Now that there is a basic understanding of what the EC is and its function, we will take a look at what happens when that function is tampered with. The entorhinal cortex of the brain has been researched on and it has been discovered as problemiatic concerning certain neurological disorders. These disorders include: Alzheimers, depression, schizophrenia, and neurotoxicity. A brief exploration into each of these disorders will be given, beginning with Alzheimer's. This neurological condition is characterized by plaque deposits forming in the brain tissue. While the entorhinal cortex is not the primary site of this deposition, it has been seen to occur in this region eventually causing reduction. According to psych-it.com “These reductions in the entorhinal cortex might explain some of the deficits in memory consolidation, short term retention, and other cognitive functions in Alzheimer's disease and mild cognitive impairment”. Next, is depression a decrease in the size of the EC has been seen in cases of older patients who suffered from depression. In the case of schizophrenia it has been seen that prior to the other area of the brain to be affected, including the amygdale, the EC shows signs of decay first. Lastly, for the diseases is neurotoxicity. This is just simply displayed by showing signs of damage to the neurons within the entorhinal cortex due to an increased amount of stress. So by looking at the few diseases listed above there can be illnesses brought on by abnormal deposits, degradation of the area, or by stress causing an increase in glutamate transmission.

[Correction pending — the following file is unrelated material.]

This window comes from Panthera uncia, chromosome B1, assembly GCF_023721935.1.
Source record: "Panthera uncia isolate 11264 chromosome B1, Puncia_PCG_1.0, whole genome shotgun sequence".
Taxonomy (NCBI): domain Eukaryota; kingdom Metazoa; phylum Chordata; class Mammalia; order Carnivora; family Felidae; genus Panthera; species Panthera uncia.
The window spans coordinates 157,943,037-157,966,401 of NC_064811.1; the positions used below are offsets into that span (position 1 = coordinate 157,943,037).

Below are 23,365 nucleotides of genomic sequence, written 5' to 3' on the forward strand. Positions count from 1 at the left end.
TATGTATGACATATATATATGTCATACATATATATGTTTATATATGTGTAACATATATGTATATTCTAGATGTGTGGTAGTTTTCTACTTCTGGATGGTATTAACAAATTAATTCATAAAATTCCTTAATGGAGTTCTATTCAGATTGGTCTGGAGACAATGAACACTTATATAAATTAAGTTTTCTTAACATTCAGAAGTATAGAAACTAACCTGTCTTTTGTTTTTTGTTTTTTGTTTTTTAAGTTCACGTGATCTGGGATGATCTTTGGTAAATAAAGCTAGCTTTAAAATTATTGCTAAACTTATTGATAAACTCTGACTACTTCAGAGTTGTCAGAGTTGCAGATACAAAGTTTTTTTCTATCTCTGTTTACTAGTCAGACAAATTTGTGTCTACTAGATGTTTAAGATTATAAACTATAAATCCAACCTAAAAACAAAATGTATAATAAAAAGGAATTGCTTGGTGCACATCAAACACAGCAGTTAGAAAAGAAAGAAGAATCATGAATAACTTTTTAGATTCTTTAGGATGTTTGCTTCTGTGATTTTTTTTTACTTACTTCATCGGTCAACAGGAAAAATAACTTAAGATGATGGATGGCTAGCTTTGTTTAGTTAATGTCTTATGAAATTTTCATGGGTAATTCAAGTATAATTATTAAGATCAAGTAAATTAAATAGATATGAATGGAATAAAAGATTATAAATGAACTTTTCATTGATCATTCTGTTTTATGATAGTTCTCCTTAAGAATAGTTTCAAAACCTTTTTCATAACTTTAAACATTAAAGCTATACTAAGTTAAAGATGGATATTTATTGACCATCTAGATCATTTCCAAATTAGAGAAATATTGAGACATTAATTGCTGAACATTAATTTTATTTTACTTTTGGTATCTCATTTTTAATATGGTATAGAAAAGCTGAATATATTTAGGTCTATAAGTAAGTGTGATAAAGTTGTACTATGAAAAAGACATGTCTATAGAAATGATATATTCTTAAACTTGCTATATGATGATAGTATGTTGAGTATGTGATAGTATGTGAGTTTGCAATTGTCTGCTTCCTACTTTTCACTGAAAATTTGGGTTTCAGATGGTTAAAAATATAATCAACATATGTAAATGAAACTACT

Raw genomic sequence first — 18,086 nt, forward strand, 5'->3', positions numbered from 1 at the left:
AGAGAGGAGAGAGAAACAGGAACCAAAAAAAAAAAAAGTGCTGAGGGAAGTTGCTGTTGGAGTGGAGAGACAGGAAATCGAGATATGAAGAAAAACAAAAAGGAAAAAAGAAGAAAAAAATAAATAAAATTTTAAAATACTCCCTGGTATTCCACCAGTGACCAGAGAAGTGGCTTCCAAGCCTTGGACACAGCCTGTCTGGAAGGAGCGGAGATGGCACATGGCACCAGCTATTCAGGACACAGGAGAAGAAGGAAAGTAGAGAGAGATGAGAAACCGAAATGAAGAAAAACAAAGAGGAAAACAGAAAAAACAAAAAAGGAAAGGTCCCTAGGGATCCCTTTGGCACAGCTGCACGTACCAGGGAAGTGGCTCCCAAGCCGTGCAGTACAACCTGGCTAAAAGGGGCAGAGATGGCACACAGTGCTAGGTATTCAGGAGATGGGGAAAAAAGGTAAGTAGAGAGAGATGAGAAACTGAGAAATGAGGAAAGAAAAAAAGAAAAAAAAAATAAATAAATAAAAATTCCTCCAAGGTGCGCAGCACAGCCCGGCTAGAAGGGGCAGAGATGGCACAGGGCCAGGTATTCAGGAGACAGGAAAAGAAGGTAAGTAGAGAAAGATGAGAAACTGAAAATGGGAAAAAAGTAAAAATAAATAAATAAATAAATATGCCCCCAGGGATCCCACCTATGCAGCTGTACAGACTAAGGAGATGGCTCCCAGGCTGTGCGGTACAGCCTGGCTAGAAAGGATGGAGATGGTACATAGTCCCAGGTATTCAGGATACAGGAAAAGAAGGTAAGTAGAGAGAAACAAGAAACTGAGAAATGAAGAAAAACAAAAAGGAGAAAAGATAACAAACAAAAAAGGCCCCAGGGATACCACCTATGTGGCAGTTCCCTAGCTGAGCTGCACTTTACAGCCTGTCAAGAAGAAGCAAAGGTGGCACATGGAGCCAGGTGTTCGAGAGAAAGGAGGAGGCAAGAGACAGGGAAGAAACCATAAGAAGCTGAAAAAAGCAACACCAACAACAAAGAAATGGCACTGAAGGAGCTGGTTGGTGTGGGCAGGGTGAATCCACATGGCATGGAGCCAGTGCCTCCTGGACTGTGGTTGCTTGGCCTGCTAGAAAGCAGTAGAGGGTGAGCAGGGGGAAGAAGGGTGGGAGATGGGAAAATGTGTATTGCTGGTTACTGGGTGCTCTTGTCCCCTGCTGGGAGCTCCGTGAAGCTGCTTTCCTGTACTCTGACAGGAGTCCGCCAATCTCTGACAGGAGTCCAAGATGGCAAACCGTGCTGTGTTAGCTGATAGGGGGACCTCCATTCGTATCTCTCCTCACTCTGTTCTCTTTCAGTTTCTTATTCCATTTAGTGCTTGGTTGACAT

This area of the brain while commonly not known is quite an interesting and influential character. Being so small yet having such a large control over the proper functioning of memory recall. Edmond Burke once said, “Those who don't know history are doomed to repeat it”. Without this vital communication through the entorhinal cortex, such recollection of memories might be hindered or even lost. By understanding how this area of the brain works with others and the affect it has on disorders may someday be key in discovering how to stop the chain of events of such devastating diseases.


Barak, S., & Weiner, I. (2010). Differential Role of Muscarinic Transmission within the Entorhinal Cortex and Basolateral Amygdala in the Processing of Irrelevant

Stimuli.Neuropsychopharmacology,35(5), 1073-1082. doi:10.1038/npp.2009.210.

Hargreaves, E. L., et al. (2005) Major Dissociation Between Medial and Lateral Entorhinal Input to Dorsal Hippocampus. Science, 308. DOI: 10.1126/science.1110449

Jacobs, J., et al. (2010). A sense of direction in human entorhinal cortex. Proceedings of the National Academy of Sciences of the United States of America, 107(14), 6487-6492.

Moss, S. (2008). Entorhinal cortex. Retrieved from http:// www.psych-it.com